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4 Key Causes of Scope Creep and How to Mitigate Them

November 01, 2018 |   | 
Richard Wood

Richard Wood

When projects over-deliver, significant cost and schedule overrun are usually the two biggest casualties. Scope creep is a risk in the vast majority of projects – as an area of project management, it’s widely known, often well understood yet frustratingly difficult to avoid. Here we look at four fundamental causes of this phenomenon.


1. Scope Defined Too Early

Scope definition is premature when it’s founded on inadequate information. One cause of this is can be the overvaluing of executive views, i.e. the c-suite incorrectly presumes their position alone provides them with the required knowledge, which it doesn’t. When projects are initiated from an inadequate understanding of what’s needed, scope creep invariably follows.

Often the proposed antidote to this phenomenon is feasibility analysis. It’s a powerful technique if performed correctly, but all too often becomes unsubstantiated window dressing, giving only the illusion of thorough decision making. In other words, the exercise can be fudged to support the result that the executive was promoting all along.

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2. Lack of Sponsor and Stakeholder Involvement

Typically, project sponsors are overworked and spinning many different plates. If the sponsor doesn't receive frequent communication about the project, he/she is at risk of becoming unengaged, and more likely to pass over project decisions to the team. The less interested the sponsor, the more likely scope creep is because the core of activity moves away from the sponsor and toward the team.

Similarly, stakeholders often don't dedicate enough time to project work, yet their input is needed for defining and reviewing requirements. Again, the project team may fill the void, increasing the likelihood of scope creep.

3. Scope Defined in Unsuitable Terms

Project Times notes that when project scope is only defined in terms of objectives or tasks to be performed, projects are often doomed to creep. While setting objectives is crucial for project success, they shouldn’t be the only basis for project scope, as each person will likely have a different idea of what is needed to achieve each objective. What’s more, this variation in ideas won’t necessarily be voiced and recognized by the team.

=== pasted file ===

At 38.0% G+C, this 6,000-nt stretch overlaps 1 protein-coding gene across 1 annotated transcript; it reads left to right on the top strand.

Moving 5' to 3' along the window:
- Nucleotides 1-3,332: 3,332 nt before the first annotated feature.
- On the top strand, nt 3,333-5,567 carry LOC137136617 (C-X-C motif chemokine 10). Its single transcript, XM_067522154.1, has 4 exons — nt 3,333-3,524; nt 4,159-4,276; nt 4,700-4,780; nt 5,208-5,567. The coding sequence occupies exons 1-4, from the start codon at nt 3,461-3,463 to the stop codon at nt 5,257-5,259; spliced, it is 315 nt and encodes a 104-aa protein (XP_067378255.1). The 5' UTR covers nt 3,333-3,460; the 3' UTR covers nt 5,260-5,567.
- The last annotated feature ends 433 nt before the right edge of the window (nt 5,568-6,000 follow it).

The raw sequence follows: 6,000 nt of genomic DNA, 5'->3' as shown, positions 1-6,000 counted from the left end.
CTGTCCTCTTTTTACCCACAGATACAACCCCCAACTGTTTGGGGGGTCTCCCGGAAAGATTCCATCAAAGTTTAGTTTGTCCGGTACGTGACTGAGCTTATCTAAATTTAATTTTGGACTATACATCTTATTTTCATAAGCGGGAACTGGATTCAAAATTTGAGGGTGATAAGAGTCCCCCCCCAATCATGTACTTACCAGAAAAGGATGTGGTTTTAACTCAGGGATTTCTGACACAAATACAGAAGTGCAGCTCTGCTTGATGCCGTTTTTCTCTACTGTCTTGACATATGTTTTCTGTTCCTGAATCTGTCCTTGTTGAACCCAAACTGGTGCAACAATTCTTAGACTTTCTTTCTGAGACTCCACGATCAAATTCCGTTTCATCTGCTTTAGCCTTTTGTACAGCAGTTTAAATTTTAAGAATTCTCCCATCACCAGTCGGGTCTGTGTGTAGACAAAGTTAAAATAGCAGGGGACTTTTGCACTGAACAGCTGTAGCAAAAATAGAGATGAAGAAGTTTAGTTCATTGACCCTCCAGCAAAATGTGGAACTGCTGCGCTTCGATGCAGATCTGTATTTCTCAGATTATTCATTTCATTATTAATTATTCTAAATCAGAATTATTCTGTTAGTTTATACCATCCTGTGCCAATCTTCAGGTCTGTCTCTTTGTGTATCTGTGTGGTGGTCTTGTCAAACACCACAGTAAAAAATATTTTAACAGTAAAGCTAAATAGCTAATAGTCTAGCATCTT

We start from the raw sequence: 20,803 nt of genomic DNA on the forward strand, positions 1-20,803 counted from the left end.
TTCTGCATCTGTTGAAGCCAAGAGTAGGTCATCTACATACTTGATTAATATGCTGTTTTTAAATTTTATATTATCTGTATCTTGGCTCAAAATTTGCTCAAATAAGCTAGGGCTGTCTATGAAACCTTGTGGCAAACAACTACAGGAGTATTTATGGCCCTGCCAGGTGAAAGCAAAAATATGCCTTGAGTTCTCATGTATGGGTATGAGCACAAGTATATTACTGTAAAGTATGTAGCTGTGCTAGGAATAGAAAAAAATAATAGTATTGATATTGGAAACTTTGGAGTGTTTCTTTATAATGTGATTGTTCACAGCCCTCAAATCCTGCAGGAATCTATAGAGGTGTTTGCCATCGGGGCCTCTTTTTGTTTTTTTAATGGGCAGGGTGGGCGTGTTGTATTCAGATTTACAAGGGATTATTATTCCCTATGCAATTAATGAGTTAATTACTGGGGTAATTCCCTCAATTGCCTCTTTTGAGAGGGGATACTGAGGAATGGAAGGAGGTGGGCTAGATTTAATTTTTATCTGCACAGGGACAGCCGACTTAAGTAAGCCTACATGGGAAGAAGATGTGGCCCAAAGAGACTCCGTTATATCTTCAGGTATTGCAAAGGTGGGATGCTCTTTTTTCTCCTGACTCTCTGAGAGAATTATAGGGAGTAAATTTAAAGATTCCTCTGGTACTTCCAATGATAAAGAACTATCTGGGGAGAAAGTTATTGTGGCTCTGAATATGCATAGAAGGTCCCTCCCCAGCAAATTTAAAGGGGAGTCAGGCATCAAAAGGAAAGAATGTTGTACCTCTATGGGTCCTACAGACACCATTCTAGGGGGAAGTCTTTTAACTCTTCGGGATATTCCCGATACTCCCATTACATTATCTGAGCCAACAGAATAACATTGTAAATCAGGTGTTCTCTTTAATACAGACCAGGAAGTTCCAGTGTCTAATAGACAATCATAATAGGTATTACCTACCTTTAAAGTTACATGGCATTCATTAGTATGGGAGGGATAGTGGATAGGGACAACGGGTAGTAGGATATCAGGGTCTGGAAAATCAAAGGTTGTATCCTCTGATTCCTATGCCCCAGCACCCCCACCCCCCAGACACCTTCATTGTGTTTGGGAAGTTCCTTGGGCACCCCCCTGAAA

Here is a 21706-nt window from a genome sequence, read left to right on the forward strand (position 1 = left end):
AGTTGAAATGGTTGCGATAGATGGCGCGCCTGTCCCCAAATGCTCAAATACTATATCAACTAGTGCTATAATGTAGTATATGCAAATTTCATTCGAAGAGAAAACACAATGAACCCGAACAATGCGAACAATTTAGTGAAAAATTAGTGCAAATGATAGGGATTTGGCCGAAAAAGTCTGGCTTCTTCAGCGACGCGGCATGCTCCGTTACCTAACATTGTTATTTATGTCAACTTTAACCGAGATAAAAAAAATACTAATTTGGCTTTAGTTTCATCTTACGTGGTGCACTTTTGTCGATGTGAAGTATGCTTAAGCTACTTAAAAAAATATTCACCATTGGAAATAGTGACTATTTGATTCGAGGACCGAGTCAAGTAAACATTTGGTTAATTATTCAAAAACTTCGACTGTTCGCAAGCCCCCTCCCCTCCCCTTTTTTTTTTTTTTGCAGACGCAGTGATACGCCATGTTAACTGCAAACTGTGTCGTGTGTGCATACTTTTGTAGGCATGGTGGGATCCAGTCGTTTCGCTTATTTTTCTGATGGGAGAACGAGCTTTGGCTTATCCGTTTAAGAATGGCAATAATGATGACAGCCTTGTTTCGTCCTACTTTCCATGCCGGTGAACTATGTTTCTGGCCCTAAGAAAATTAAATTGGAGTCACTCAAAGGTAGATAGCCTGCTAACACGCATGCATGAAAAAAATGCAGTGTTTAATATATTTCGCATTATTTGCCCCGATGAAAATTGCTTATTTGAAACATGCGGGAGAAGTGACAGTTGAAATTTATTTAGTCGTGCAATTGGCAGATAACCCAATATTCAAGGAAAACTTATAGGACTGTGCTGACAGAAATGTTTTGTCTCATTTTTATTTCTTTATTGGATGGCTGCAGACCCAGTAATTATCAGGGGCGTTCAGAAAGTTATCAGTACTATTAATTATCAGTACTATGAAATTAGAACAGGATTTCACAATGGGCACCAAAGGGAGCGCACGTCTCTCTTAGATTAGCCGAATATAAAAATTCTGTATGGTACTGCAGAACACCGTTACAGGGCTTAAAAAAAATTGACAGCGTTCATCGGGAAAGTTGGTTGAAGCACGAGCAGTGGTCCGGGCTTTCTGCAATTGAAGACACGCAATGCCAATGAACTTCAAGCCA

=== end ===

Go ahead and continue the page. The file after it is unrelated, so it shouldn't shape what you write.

Tasks to be performed will always be a key basis for project scope. And a vendor can ensure they meet contractual obligations, as they can control the tasks they perform. But, importantly, that won’t necessarily mean the client’s needs have been met. When a client points this out, the vendor can then suggest follow-on work – additional tasks to satisfy the client’s needs. If the needs are still not met, even more tasks are added. This process may well repeat itself several times…

4. Requirements Without Context Are Not Tracked

PMI points out that when a project is in full swing, if requirements aren’t continuously linked back to business and project objectives, teams will fall back on their own judgment when deciding whether to include individual requirements.

This issue can be intensified when there is a close relationship between management and members of the project team, as personal alliances can cause standard procedures to be circumvented – additional work may be agreed to when it shouldn’t be.

How to Mitigate Scope Creep 

When changes are incorporated in the project scope of work without suitable change control processes having been set up, scope creep inevitably follows.

To give your project a fighting chance of avoiding it, try to follow these guidelines:

  1. Feasibility analysis should be as objective, consistent, and honest as possible, aiming to ensure that a project is operationally, legally, financially, and technically viable. To discourage biases from executives or any other staff, maximise the use of empirical and statistical methods. For example, The Master of Project Academy describes project feasibility studies in the context of the Six Sigma methodology. 
  2. Confirm the project and scope execution plan with stakeholders and sponsors before the start of the project. To encourage their involvement, roles and responsibilities should be clearly defined in the project charter, and potentially using tool like a RACI (Responsible Accountable Consulted Informed) matrix. Engaging project status reports should be distributed frequently to maintain involvement, but, equally, lack of stakeholder participation should be identified and treated as a risk, early-on in the project.
  3. Define the scope of work accurately and at the appropriate time. To define project scope, you must first identify: project objectives, goals, deliverables, sub-phases, tasks, resources, budget, and schedule. You then need to specify the parameters of the project and clearly pinpoint any elements that are not to be included. 
  4. Ensure the schedule and resource plan is centered on how to complete the defined deliverables.
  5. Measure performance against the project baseline, after setting it at the planning stage.
  6. Ensure funds in budgets and resources are always tied in with any change in work.
  7. Objectively evaluate scope, schedule impact, and resource requirements before any new activities are included within the schedule. 

Of course, in 2018, project management software is needed to get the best results from each guideline. Which is why Safran Cloud offers full schedule impact analysis, change management features, and enables you to perform full scope, resource plan, and schedule control. If you’d like to see for yourself, request your free trial now.